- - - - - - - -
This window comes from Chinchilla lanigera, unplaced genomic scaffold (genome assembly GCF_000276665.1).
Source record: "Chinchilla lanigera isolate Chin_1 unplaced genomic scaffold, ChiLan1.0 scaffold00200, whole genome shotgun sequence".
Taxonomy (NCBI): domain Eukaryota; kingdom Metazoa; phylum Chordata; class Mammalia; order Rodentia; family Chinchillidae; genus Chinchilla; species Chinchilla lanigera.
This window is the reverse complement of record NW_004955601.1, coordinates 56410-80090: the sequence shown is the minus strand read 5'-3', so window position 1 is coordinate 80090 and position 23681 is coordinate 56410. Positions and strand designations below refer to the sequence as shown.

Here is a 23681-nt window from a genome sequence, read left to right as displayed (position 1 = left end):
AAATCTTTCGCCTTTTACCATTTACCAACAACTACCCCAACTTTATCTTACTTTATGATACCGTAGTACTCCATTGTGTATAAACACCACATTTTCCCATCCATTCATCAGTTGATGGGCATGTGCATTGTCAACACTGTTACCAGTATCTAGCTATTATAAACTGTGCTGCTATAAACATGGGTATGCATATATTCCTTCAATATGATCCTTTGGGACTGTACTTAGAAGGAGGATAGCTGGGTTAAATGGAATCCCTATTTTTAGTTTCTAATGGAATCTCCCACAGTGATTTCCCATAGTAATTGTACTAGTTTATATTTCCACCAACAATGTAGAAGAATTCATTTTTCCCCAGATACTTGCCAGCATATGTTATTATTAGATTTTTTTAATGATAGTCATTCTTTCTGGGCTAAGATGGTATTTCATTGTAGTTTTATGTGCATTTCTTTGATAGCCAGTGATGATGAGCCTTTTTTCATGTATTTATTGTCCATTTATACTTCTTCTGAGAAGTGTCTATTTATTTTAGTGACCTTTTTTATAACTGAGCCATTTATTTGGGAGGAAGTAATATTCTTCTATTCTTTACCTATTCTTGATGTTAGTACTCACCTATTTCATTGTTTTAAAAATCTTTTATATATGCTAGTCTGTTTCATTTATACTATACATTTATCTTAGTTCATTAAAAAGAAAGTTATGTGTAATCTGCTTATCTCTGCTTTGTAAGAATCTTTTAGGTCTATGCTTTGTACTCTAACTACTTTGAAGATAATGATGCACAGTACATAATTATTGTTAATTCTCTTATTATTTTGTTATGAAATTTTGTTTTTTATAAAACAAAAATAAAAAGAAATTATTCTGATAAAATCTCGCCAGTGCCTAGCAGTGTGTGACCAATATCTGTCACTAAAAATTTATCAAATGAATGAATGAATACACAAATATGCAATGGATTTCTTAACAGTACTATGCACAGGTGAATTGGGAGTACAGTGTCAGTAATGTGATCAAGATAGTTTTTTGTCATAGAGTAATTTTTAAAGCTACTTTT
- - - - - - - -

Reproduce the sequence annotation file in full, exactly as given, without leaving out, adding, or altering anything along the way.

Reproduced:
This window comes from Chinchilla lanigera, unplaced genomic scaffold (genome assembly GCF_000276665.1).
Source record: "Chinchilla lanigera isolate Chin_1 unplaced genomic scaffold, ChiLan1.0 scaffold00200, whole genome shotgun sequence".
Taxonomy (NCBI): domain Eukaryota; kingdom Metazoa; phylum Chordata; class Mammalia; order Rodentia; family Chinchillidae; genus Chinchilla; species Chinchilla lanigera.
This window is the reverse complement of record NW_004955601.1, coordinates 56410-80090: the sequence shown is the minus strand read 5'-3', so window position 1 is coordinate 80090 and position 23681 is coordinate 56410. Positions and strand designations below refer to the sequence as shown.

Here is a 23681-nt window from a genome sequence, read left to right as displayed (position 1 = left end):
AAATCTTTCGCCTTTTACCATTTACCAACAACTACCCCAACTTTATCTTACTTTATGATACCGTAGTACTCCATTGTGTATAAACACCACATTTTCCCATCCATTCATCAGTTGATGGGCATGTGCATTGTCAACACTGTTACCAGTATCTAGCTATTATAAACTGTGCTGCTATAAACATGGGTATGCATATATTCCTTCAATATGATCCTTTGGGACTGTACTTAGAAGGAGGATAGCTGGGTTAAATGGAATCCCTATTTTTAGTTTCTAATGGAATCTCCCACAGTGATTTCCCATAGTAATTGTACTAGTTTATATTTCCACCAACAATGTAGAAGAATTCATTTTTCCCCAGATACTTGCCAGCATATGTTATTATTAGATTTTTTTAATGATAGTCATTCTTTCTGGGCTAAGATGGTATTTCATTGTAGTTTTATGTGCATTTCTTTGATAGCCAGTGATGATGAGCCTTTTTTCATGTATTTATTGTCCATTTATACTTCTTCTGAGAAGTGTCTATTTATTTTAGTGACCTTTTTTATAACTGAGCCATTTATTTGGGAGGAAGTAATATTCTTCTATTCTTTACCTATTCTTGATGTTAGTACTCACCTATTTCATTGTTTTAAAAATCTTTTATATATGCTAGTCTGTTTCATTTATACTATACATTTATCTTAGTTCATTAAAAAGAAAGTTATGTGTAATCTGCTTATCTCTGCTTTGTAAGAATCTTTTAGGTCTATGCTTTGTACTCTAACTACTTTGAAGATAATGATGCACAGTACATAATTATTGTTAATTCTCTTATTATTTTGTTATGAAATTTTGTTTTTTATAAAACAAAAATAAAAAGAAATTATTCTGATAAAATCTCGCCAGTGCCTAGCAGTGTGTGACCAATATCTGTCACTAAAAATTTATCAAATGAATGAATGAATACACAAATATGCAATGGATTTCTTAACAGTACTATGCACAGGTGAATTGGGAGTACAGTGTCAGTAATGTGATCAAGATAGTTTTTTGTCATAGAGTAATTTTTAAAGCTACTTTT